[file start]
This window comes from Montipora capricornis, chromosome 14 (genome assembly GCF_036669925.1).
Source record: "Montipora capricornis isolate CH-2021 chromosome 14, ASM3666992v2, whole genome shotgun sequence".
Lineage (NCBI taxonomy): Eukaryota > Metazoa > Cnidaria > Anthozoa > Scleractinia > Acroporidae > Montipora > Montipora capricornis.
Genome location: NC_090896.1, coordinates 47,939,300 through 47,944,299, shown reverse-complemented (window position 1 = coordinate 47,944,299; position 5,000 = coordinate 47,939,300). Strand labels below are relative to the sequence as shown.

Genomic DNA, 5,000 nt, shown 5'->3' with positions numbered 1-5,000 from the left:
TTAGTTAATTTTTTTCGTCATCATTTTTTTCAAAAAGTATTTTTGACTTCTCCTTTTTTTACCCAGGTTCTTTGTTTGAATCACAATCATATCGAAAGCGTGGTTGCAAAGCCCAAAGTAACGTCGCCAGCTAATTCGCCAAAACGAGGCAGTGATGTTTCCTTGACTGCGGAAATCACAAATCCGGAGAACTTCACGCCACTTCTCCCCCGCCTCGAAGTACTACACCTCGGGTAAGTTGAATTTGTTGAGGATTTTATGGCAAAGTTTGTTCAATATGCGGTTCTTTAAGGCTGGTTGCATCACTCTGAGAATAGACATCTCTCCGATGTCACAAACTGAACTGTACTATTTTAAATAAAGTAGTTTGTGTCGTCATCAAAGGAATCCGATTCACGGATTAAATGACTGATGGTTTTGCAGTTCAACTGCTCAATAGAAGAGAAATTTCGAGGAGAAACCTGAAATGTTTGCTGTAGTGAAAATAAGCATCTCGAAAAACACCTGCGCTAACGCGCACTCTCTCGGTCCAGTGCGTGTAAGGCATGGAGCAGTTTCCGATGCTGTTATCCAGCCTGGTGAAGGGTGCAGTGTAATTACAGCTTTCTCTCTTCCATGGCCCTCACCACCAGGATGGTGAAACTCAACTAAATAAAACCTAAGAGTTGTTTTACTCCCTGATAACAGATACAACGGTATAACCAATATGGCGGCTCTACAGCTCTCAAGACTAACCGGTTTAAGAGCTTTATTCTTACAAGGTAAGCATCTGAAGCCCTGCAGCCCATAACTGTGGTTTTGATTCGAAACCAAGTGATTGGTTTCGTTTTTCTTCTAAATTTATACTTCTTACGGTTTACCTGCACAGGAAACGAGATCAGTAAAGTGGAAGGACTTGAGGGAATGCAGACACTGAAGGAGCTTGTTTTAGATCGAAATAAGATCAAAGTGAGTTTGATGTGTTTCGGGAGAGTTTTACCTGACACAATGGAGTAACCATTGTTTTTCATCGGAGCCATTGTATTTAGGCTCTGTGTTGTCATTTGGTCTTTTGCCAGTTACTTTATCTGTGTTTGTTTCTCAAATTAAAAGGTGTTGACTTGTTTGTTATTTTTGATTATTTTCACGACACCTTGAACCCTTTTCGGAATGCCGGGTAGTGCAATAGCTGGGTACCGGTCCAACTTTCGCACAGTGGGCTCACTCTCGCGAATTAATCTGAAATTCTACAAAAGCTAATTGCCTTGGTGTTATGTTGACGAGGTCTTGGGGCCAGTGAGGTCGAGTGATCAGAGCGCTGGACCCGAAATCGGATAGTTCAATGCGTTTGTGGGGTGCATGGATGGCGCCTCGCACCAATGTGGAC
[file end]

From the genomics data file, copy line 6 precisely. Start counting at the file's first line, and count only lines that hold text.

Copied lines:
TTAGTTAATTTTTTTCGTCATCATTTTTTTCAAAAAGTATTTTTGACTTCTCCTTTTTTTACCCAGGTTCTTTGTTTGAATCACAATCATATCGAAAGCGTGGTTGCAAAGCCCAAAGTAACGTCGCCAGCTAATTCGCCAAAACGAGGCAGTGATGTTTCCTTGACTGCGGAAATCACAAATCCGGAGAACTTCACGCCACTTCTCCCCCGCCTCGAAGTACTACACCTCGGGTAAGTTGAATTTGTTGAGGATTTTATGGCAAAGTTTGTTCAATATGCGGTTCTTTAAGGCTGGTTGCATCACTCTGAGAATAGACATCTCTCCGATGTCACAAACTGAACTGTACTATTTTAAATAAAGTAGTTTGTGTCGTCATCAAAGGAATCCGATTCACGGATTAAATGACTGATGGTTTTGCAGTTCAACTGCTCAATAGAAGAGAAATTTCGAGGAGAAACCTGAAATGTTTGCTGTAGTGAAAATAAGCATCTCGAAAAACACCTGCGCTAACGCGCACTCTCTCGGTCCAGTGCGTGTAAGGCATGGAGCAGTTTCCGATGCTGTTATCCAGCCTGGTGAAGGGTGCAGTGTAATTACAGCTTTCTCTCTTCCATGGCCCTCACCACCAGGATGGTGAAACTCAACTAAATAAAACCTAAGAGTTGTTTTACTCCCTGATAACAGATACAACGGTATAACCAATATGGCGGCTCTACAGCTCTCAAGACTAACCGGTTTAAGAGCTTTATTCTTACAAGGTAAGCATCTGAAGCCCTGCAGCCCATAACTGTGGTTTTGATTCGAAACCAAGTGATTGGTTTCGTTTTTCTTCTAAATTTATACTTCTTACGGTTTACCTGCACAGGAAACGAGATCAGTAAAGTGGAAGGACTTGAGGGAATGCAGACACTGAAGGAGCTTGTTTTAGATCGAAATAAGATCAAAGTGAGTTTGATGTGTTTCGGGAGAGTTTTACCTGACACAATGGAGTAACCATTGTTTTTCATCGGAGCCATTGTATTTAGGCTCTGTGTTGTCATTTGGTCTTTTGCCAGTTACTTTATCTGTGTTTGTTTCTCAAATTAAAAGGTGTTGACTTGTTTGTTATTTTTGATTATTTTCACGACACCTTGAACCCTTTTCGGAATGCCGGGTAGTGCAATAGCTGGGTACCGGTCCAACTTTCGCACAGTGGGCTCACTCTCGCGAATTAATCTGAAATTCTACAAAAGCTAATTGCCTTGGTGTTATGTTGACGAGGTCTTGGGGCCAGTGAGGTCGAGTGATCAGAGCGCTGGACCCGAAATCGGATAGTTCAATGCGTTTGTGGGGTGCATGGATGGCGCCTCGCACCAATGTGGAC